Panel backs DDI despite uncertainties.
The panel based its decision primarily on data from "expanded access" trials of DDI, begun in 1989 (SN: 10/7/89, p. 231). Such trials allow researchers to collect some information on a drug's efficacy from seriously ill patients who receive the treatment outside statistically controlled trials. The advisory panel also considered data from two recent safety trials, one of which involved children (SN: 5/19/90, p.315; 1/26/91, p.55).
Unlike zidovudine, DDI does not cause anemia. However, it can cause pancreatitis, a potentially fatal swelling and inactivation of the pancreas. DDI's manufacturer, Bristol-Myers Squibb Co., reported last year that six of the roughly 9,000 patients participating in DDI clinical trials or expanded access programs had died of pancreatitis (SN: 3/17/90,p.165).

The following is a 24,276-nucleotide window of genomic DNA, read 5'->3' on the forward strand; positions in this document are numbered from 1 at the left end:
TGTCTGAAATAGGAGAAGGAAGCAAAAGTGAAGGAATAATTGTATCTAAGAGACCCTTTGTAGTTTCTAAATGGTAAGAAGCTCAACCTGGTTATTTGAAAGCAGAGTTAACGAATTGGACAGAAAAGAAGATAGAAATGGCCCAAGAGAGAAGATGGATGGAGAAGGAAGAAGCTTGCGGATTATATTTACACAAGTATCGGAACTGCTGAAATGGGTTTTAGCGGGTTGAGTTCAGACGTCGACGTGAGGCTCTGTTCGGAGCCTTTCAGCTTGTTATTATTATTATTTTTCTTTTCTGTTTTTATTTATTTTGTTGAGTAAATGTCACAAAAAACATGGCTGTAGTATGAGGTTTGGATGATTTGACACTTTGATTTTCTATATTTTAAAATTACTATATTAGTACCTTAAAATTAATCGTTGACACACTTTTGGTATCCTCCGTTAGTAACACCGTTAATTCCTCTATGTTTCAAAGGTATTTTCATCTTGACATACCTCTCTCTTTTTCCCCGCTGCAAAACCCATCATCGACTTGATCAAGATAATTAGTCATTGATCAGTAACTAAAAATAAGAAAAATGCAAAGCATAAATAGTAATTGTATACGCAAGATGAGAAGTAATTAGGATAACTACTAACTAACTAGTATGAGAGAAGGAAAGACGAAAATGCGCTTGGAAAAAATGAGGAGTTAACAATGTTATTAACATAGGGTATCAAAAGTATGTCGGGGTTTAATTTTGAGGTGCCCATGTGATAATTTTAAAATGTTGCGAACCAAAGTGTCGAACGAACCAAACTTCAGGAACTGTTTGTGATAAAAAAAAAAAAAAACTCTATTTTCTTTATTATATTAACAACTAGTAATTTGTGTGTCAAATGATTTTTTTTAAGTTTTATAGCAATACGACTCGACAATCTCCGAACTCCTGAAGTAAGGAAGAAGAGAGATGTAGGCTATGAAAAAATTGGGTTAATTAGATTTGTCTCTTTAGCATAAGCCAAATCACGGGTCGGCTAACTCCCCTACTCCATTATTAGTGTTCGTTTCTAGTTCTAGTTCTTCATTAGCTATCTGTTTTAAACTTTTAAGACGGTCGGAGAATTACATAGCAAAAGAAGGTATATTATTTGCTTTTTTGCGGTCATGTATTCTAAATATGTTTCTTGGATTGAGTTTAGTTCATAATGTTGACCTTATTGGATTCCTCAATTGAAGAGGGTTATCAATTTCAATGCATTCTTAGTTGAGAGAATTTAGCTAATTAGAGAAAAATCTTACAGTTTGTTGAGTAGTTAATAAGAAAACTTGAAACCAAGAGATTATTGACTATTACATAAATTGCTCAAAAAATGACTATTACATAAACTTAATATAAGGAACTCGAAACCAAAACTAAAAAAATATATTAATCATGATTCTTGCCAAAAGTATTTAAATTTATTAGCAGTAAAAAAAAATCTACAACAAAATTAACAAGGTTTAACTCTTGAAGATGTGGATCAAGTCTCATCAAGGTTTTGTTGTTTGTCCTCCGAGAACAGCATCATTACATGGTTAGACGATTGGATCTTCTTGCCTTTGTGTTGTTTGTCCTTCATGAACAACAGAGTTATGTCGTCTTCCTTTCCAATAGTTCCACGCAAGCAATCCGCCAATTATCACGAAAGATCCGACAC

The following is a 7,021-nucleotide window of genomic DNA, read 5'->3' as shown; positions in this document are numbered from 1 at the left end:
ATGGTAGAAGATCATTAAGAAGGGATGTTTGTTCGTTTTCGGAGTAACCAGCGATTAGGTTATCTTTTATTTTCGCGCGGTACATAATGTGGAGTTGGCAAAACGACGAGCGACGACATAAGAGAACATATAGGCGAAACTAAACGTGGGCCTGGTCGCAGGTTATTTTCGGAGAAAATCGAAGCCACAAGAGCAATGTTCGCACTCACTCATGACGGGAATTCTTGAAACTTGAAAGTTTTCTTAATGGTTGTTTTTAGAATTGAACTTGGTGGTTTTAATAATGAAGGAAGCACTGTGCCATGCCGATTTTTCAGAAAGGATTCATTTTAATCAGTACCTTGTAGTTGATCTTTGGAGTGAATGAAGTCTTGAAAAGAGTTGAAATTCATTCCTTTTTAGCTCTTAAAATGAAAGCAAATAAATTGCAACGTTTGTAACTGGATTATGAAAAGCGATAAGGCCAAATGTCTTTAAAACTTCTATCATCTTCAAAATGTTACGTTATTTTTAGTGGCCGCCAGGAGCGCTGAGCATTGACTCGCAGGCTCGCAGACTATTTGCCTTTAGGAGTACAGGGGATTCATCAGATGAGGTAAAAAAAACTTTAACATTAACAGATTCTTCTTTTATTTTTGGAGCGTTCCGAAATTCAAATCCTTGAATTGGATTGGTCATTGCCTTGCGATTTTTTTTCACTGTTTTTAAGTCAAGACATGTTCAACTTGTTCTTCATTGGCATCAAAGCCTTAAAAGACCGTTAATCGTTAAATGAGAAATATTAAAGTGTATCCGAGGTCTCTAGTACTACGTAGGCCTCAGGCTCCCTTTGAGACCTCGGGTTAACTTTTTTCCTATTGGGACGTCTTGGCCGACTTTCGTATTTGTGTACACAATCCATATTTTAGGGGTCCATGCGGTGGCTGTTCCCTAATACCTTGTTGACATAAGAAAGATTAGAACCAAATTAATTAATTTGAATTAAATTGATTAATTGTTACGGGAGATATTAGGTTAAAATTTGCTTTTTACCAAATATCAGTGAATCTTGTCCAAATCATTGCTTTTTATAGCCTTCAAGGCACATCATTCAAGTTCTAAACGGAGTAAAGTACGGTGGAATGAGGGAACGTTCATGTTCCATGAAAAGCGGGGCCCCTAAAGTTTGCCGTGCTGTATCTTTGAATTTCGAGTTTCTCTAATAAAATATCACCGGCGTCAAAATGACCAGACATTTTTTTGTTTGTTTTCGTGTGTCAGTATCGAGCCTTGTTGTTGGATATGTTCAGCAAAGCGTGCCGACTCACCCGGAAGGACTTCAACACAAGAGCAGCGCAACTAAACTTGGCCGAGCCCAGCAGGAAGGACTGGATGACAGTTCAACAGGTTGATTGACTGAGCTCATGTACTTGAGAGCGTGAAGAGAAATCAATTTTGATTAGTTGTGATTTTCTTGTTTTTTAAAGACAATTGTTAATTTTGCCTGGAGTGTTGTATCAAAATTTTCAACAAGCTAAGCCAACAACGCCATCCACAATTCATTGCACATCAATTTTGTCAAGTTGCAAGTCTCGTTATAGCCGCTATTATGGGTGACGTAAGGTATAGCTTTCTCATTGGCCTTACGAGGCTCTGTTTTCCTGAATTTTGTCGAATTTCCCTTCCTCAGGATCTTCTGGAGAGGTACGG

DDI's dangerous side effect, coupled with the paucity of efficacy data prompted concern among some members of the FDA advisory panel. Although University of Chicago statistician Paul Meier voted to recommend approval, he cautioned that the panel might be "ratcheting down" the usual standards for drug approval in order to speed a new AIDS treatment to market. One of the nine panelists voted against DDI approval.
Although FDA usually follows the recommendations of its advisory committees, the agency has not announced when it will make a final decision on DDI.
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|Title Annotation:||Food and Drug Administration panel recommends approving AIDS drug didanosine|
|Date:||Aug 3, 1991|
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